Clara Louisa Ross was born in Brighton on July 1 1858, into a prosperous family of shopkeepers at 129 St James’s Street (where lettering reading “Ross & Sons, Hosiers, Outfitters” can still be seen on the first-floor window). They initially lived above the shop, but by 1871, the family had moved to a more luxurious residence nearby, at either 9 or 10 Atlingworth Street. Clara studied music as a child, and on June 25, 1877 (following an audition before Sir Arthur Sullivan) was awarded the Bristol scholarship to study at the newly-founded National Training School for Music in London. She completed her studies in Easter 1882, leaving “with honour” in singing and with “the highest honour” in piano, and remained in Kensington throughout the 1880s, composing numerous songs (several of which were published) with piano accompaniment. On the 1891 census, she described her occupation as “composer of music”.
129 St James’s Street, Brighton, where Clara Ross spent part of her childhood. Lettering reading “Ross & Sons, Hosiers, Outfitters” can still be seen on the first-floor window. Photo: Paul Sparks.
When the mandolin started to become fashionable amongst the female aristocracy during the second half of the 1880s, Clara (who seems to have had no previous connection with the instrument) saw a new opportunity for herself, as performer, teacher, and composer. She quickly mastered the mandolin and, with her lifelong friend Mrs. Augustus Hart-Dyke (née Mercy Harris) began performing mandolin duets (sometimes accompanied by her brother Edmund on piano), before forming the all-female “Kensington Mandolinists” at the start of the 1890s. She not only led this band, but composed most of its music too, and trained the players to a high musical standard, as this review of a concert given at Queen’s Gate Hall (Harrington Road) on December 14, 1892 attests:
Miss Clara Ross has greatly distinguished herself in Kensington, and indeed elsewhere, as a very clever executant and teacher of the mandolin; and it reflects the greatest credit on her that she should have been able to get together an efficient band of some twenty young lady pupils, who divided their attentions between mandolins and guitars, the combination of the two producing a most effective result. Conducted by their able teacher, they played compositions, chiefly of her own, in which it was shown how well Miss Ross understands the effects that can be produced from these instruments… Perhaps the most appreciated number of the programme was the mandolin duet played by Miss Ross and Mrs. Hart-Dyke (Musical Standard, December 24, 1892, pp. 507-08).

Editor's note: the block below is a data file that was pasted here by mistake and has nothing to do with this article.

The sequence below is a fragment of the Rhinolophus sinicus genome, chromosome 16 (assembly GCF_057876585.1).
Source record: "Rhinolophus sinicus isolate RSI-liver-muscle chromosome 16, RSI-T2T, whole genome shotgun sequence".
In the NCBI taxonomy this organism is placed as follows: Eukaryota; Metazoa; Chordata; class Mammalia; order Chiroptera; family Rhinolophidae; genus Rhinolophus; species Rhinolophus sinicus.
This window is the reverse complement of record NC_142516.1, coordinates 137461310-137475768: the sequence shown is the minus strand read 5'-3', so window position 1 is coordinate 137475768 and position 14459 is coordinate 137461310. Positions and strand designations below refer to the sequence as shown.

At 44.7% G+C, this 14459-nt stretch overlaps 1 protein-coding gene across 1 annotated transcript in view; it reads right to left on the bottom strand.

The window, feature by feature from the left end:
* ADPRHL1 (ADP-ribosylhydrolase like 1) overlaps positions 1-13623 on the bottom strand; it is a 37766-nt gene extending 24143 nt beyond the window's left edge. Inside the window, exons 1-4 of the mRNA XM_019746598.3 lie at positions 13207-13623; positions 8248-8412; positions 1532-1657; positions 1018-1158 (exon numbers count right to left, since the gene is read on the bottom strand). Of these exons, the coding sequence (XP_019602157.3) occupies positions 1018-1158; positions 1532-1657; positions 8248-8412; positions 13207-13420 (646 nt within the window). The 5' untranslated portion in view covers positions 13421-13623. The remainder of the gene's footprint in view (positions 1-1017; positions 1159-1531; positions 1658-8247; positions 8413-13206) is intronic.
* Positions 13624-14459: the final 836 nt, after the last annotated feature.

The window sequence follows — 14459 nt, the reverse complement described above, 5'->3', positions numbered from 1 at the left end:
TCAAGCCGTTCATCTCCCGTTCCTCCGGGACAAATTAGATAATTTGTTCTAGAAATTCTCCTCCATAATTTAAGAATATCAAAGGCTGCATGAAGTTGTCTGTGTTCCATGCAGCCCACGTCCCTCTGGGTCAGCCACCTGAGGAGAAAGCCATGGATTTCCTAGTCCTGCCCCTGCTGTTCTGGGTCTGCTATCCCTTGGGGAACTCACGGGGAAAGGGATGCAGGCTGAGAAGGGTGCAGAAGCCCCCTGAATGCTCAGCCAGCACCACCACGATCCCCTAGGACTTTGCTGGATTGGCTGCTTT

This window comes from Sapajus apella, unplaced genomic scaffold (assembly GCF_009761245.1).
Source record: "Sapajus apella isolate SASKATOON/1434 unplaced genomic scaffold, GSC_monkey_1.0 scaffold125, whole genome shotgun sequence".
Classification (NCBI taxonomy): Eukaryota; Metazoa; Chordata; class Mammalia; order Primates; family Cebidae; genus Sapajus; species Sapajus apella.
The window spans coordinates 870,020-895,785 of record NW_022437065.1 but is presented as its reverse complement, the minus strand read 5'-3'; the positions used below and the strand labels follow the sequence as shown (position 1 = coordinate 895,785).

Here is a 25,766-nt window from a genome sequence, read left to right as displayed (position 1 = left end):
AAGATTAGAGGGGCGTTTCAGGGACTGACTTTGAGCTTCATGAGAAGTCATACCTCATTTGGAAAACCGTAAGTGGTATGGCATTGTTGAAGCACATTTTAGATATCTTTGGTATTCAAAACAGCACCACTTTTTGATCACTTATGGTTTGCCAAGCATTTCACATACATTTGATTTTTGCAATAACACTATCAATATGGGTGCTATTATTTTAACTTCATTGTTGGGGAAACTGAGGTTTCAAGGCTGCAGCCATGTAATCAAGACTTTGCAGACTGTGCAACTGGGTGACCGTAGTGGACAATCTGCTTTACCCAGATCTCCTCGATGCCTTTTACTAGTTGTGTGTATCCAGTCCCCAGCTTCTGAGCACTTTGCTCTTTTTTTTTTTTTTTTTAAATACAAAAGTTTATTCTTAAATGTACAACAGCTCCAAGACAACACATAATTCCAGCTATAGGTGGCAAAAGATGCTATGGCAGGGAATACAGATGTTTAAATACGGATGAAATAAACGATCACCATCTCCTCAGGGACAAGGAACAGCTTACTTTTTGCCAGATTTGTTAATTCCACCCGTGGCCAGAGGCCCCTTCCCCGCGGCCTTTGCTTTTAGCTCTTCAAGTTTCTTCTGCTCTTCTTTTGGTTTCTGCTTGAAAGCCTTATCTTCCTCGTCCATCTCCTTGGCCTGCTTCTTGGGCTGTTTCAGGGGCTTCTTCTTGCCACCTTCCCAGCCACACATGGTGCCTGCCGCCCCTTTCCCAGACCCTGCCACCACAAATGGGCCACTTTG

The Kensington Mandolinists were subsequently renamed “Miss Clara Ross’ Ladies’ Mandolin and Guitar Band” and, over the next few years, they rehearsed fortnightly in Kensington, and performed Clara’s music at many of London’s most fashionable events. From 1890 onwards, her mandolin compositions began to be published, initially in versions for mandolin and piano issued by Phillips & Page and George White, before she entered (in 1894) into an exclusive agreement with John Alvey Turner (London’s leading publisher of music for plucked instruments) for her plucked instrument compositions. Over the next decade, Turner published forty-one of her works, the majority of which possess a musical sophistication that sets them apart from the vast quantity of mostly trivial mandolin music that was being published in Britain at this time. Her compositions were regularly singled out for praise in The Musical Herald and The Musical Standard, especially her attractively melodic Sicilienne, dedicated to “the members of Miss Clara Ross’ Ladies’ Mandoline & Guitar Band,” who performed it regularly: